I have many good friends. They are really good people. My friends come from all sectors of society, because I believe diversity is beautiful. They include Muslims.
My friends and I often engage in intellectual discussions, on various issues. Quite unsurprisingly, religious affairs are among our favorite topics of discussion, because they are always interesting. Recently, I had a discussion with some of my Muslim friends on who Jesus really came for – that is, whose savior was (or is) He?
I said Jesus was sent to all people, from all corners of the world. They said Jesus was sent to only the people of Israel (the Jews), arguing and insisting that it is Mohammad who was sent to all mankind. In order to buttress their views, they referred to a scripture in the Bible where Jesus supposedly said non-Israelites are dogs. They wondered whether it can be reasonably said that somebody came to bring salvation to dogs.
The scripture in question is Matthew 15:26. This scripture is part of an encounter Jesus had with a Canaanite woman of great faith. Let me reproduce the whole passage so that the context of Jesus’ words can be fully noted. I quote from the Good News Bible, Matthew 15:21-28 (see also, Mark 7:24-30).
21. Jesus left that place and went off to the territory near the cities of Tyre and Sidon. 22. A Canaanite woman who lived in that region came to him. “Son of David!” she cried out. “Have mercy on me! My daughter has a demon and is in a terrible condition.”
23. But Jesus did not say a word to her. His disciples came to him and begged him, “Send her away! She is following us and making all this noise!”
24. Then Jesus replied, “I have been sent only to those lost sheep, the people of Israel.”
25. At this the woman came and fell at his feet. “Help me, sir!” she said.
26. Jesus answered, “It isn’t right to take the children’s food and throw it to the dogs.”
27. “That’s true, sir,” she answered; “but even the dogs eat the leftovers that fall from their masters’ table.”
28. So Jesus answered her, “You are a woman of great faith! What you want will be done for you.” And at that very moment her daughter was healed.
Taken at face value, or literally, it can indeed be said that Jesus said non-Israelites are dogs, in 15:26, especially considering that He had already clearly said, in 15:24, that He was sent only to the people of Israel (this is the scripture on which Mohammed and Muslims base themselves to say that he was sent to all mankind, unlike Jesus who they insist was sent to the Jews only).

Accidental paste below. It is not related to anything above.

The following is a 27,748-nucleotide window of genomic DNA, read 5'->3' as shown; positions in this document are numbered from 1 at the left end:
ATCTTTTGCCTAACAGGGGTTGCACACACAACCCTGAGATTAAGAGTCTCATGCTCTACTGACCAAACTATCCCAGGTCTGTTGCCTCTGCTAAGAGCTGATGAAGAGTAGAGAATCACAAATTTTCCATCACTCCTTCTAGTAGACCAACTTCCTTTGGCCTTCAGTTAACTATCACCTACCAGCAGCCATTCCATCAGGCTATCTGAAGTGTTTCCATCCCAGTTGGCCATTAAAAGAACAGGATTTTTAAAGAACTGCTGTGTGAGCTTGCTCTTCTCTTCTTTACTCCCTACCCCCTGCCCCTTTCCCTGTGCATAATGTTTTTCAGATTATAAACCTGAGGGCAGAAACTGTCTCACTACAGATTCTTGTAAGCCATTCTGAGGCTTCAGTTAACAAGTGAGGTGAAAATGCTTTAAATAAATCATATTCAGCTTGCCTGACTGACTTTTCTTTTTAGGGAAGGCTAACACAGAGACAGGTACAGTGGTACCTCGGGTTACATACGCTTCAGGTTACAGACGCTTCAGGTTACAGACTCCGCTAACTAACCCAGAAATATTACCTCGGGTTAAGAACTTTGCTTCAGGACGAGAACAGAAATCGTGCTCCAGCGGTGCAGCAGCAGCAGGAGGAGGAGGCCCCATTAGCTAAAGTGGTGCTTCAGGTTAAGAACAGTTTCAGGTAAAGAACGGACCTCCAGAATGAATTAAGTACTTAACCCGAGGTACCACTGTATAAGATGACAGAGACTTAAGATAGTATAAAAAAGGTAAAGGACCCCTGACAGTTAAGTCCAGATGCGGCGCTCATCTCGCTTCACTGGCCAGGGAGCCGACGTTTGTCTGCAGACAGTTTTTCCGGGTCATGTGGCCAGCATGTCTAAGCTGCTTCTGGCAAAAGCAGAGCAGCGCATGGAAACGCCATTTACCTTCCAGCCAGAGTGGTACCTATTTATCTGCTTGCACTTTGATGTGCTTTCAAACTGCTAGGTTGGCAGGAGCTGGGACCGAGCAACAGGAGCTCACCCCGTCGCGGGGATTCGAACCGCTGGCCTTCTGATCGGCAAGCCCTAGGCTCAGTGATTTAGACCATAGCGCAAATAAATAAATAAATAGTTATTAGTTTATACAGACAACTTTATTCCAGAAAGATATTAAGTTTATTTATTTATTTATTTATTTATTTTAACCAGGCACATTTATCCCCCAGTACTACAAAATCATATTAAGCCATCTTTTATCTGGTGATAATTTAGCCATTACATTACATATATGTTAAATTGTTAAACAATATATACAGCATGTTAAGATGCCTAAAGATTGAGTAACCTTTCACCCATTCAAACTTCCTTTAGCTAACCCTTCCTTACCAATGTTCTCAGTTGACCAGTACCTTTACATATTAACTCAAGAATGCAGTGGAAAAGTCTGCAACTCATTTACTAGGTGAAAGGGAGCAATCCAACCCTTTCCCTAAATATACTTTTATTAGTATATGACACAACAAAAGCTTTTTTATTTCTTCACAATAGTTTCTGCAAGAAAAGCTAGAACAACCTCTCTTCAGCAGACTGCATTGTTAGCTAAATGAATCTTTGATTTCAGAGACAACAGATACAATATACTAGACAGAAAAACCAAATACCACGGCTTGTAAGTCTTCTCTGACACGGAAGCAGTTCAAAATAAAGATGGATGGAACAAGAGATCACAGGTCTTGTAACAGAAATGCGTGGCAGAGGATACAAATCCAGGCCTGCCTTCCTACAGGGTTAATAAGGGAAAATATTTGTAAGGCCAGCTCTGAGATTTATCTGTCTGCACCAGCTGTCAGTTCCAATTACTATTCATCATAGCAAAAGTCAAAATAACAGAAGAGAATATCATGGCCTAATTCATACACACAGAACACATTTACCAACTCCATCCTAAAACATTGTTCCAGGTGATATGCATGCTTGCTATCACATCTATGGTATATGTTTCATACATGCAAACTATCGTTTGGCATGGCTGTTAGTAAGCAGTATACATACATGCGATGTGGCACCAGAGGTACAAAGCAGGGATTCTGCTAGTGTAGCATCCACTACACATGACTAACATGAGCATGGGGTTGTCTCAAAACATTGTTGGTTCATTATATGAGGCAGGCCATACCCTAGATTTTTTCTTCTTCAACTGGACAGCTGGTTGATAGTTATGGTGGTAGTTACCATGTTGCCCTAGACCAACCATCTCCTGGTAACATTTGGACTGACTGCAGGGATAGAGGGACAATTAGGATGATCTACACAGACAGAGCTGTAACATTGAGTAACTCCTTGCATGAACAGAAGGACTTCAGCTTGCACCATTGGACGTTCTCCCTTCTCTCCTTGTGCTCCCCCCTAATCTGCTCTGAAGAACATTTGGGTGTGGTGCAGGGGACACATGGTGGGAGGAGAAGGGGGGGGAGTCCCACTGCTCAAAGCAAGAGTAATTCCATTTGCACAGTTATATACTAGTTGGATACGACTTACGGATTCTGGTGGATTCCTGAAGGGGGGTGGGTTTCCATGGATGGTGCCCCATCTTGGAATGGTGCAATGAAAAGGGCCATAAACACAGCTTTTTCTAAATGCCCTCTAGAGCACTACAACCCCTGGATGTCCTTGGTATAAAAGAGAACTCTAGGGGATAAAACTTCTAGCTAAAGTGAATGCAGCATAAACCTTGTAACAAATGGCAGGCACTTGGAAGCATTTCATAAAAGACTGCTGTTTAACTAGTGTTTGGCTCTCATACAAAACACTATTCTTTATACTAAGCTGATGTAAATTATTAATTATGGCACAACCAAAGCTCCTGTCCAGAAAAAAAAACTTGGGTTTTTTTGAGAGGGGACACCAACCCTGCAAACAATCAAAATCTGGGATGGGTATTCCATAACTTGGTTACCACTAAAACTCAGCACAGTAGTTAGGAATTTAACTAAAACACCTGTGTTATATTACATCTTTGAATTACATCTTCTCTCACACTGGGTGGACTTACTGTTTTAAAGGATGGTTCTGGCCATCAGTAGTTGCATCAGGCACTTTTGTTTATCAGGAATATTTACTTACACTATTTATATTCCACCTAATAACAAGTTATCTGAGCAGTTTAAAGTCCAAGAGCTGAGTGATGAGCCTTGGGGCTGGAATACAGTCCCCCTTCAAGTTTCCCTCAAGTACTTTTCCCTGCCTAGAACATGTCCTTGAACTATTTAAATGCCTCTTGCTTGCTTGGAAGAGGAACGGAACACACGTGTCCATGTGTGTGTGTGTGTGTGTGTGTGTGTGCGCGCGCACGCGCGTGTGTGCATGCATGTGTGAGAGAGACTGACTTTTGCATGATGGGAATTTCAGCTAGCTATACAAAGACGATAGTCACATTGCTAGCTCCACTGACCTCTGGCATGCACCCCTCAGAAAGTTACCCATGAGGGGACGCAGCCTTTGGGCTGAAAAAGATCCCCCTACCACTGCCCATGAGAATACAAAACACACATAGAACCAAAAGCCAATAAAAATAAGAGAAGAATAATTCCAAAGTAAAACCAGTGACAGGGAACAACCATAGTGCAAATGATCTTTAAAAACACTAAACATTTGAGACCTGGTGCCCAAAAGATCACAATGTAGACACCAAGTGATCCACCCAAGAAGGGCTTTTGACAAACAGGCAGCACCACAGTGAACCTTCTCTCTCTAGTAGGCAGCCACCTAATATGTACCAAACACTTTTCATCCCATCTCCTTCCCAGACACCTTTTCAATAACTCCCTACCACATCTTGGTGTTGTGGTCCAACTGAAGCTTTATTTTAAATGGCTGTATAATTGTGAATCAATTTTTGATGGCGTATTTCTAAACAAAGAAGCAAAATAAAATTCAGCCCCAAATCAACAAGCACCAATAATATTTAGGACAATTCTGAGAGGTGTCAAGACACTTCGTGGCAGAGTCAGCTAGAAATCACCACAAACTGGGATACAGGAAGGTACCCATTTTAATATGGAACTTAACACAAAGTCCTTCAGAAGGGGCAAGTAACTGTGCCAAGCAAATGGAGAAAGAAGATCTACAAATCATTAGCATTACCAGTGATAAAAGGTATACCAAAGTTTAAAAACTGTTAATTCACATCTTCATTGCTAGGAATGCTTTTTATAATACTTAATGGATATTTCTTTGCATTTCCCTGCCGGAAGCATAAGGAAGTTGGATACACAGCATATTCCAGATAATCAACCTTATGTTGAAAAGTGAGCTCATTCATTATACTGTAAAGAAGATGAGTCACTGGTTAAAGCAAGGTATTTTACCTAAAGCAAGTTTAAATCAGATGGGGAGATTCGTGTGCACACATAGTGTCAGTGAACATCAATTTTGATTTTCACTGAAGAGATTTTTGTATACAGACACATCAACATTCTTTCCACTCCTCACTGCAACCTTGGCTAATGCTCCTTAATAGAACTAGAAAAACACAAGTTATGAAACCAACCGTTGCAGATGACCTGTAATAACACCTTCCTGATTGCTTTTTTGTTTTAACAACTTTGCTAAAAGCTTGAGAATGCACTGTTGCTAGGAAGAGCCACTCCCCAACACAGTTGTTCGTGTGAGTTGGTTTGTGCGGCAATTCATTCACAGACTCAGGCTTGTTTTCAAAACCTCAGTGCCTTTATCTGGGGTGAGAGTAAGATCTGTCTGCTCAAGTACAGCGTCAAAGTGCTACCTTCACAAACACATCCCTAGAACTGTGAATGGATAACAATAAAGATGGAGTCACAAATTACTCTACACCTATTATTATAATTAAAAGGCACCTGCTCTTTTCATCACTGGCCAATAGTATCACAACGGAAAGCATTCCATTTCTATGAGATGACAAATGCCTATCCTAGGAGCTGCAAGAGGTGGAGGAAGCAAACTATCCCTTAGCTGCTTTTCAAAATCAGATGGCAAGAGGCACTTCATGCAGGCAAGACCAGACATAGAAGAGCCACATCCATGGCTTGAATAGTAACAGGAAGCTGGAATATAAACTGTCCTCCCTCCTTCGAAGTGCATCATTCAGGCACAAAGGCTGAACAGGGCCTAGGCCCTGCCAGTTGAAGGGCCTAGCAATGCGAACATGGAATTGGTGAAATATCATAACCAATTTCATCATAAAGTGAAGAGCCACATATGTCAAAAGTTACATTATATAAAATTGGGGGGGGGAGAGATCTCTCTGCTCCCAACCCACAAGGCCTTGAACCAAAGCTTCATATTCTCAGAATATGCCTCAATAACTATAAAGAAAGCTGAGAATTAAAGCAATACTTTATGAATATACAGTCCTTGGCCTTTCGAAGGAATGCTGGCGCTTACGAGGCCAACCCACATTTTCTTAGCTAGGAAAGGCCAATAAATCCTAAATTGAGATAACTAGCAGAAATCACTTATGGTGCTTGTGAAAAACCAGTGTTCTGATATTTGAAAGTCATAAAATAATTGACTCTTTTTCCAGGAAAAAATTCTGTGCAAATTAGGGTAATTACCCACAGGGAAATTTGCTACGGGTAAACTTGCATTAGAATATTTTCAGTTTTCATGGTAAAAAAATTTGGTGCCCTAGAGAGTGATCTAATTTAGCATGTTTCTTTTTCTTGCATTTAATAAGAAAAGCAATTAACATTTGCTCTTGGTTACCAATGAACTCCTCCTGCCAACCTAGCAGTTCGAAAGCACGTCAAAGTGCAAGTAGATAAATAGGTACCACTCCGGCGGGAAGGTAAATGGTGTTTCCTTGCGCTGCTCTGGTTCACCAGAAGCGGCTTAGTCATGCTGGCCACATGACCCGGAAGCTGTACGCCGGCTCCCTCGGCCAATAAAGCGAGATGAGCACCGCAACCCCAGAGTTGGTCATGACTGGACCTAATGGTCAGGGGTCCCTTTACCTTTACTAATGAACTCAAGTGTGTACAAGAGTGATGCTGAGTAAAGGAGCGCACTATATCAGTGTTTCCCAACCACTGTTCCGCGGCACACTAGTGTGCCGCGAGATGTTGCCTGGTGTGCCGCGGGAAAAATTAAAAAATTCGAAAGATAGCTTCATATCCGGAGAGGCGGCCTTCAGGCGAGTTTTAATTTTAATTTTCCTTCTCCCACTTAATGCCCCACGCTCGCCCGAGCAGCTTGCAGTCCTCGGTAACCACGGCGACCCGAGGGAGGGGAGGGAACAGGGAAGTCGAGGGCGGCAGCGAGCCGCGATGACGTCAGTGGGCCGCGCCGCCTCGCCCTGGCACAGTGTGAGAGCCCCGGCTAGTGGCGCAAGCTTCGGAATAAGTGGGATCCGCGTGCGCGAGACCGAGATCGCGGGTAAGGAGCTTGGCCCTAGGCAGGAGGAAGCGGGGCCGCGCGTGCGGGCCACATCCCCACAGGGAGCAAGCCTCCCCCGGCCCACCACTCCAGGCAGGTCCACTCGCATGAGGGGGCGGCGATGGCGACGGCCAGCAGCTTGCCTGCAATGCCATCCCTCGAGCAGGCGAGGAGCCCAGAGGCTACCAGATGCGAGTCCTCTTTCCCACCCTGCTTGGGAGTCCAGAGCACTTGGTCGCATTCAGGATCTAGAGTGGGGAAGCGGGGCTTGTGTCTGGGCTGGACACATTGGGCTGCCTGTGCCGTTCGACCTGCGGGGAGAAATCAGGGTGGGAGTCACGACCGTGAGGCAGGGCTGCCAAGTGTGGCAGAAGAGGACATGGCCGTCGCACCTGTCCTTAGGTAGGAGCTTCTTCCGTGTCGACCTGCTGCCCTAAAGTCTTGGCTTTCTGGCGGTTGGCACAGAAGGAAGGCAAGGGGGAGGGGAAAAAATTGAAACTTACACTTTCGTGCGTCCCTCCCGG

But looked at more analytically, one finds that Jesus didn’t speak derogatorily of non-Israelites, supposedly calling them dogs. Rather, in speaking the way He did to the Canaanite woman, Jesus was only testing her faith, by kind of teasing her, and stretching her patience a little; but not intentionally frustrating her, to deny her request to relieve her daughter of the demon that was terrorizing her. This, to my mind, is the only logical explanation for Jesus’ speech. And that is precisely why Jesus finally told her that, ‘You are a woman of great faith! What you want will be done for you.’ Then we are told that, ‘And at that very moment her daughter was healed.’
In Romans 4:13 the apostle Paul says that, ‘God’s promises will come by faith.’ But God tests or allows our faith to be tested for authenticity or genuineness. God tested Abraham by requiring him to sacrifice his only son, Isaac, whom he loved very much (see, Genesis chapter 22). God allowed Satan to test Job’s faith, by permitting Satan to strike Job with a dreadful skin disease, death of his children, and destruction of his property (see, Job chapters 1 and 2). Even Jesus Himself was tested by Satan in the desert (see, Matthew 4:1-11; Mark 1:12-13; and Luke 4:1-13). The apostles of Jesus were tested by subjection to cruel punishments, including death (see, Acts 12:1-5). But at the end of the day, these great men emerged triumphant. So it was, with the Canaanite woman. Hers was a test of her pride, by being seemingly compared or equated to a dog. She swallowed her pride, submitted to God’s authority, and like the others before her, emerged victorious. The nature and kind of God’s tests keep changing because He is too original to duplicate Himself.
So, we learn that God’s tests are not insults at all. Rather, they are just that – tests; which A.S. Hornby, A.P. Cowie, and A.C. Gimson, Oxford Advanced Learner’s Dictionary of Current English (1983), at page 909, define as a trial or examination of somebody’s powers, knowledge, skill, etc. God’s tests are innocent and harmless. Certainly, they are far from being insults. Tests are God’s techniques of judging our belief and trust in Him.
When we remain steadfast in our faith in God, with and/or in spite of our powers, knowledge and skill, we give meaning to the principal commandment that, ‘Worship no god but me’ (see, Exodus 20:3; and Deuteronomy 5:7), which Jesus stated is the greatest and most important commandment, clarifying it as, ‘Love the Lord your God with all your heart, with all your soul, and with all your mind’ (see, Matthew 22:36-38). We can only prove this love for God, by successfully passing His tests of our faith in Him, however burdensome or strenuous they may be. But one thing is for sure: God cannot test us beyond our ability to handle or cope with. Therefore, Jesus didn’t insult non-Israelites in His address to the Canaanite woman.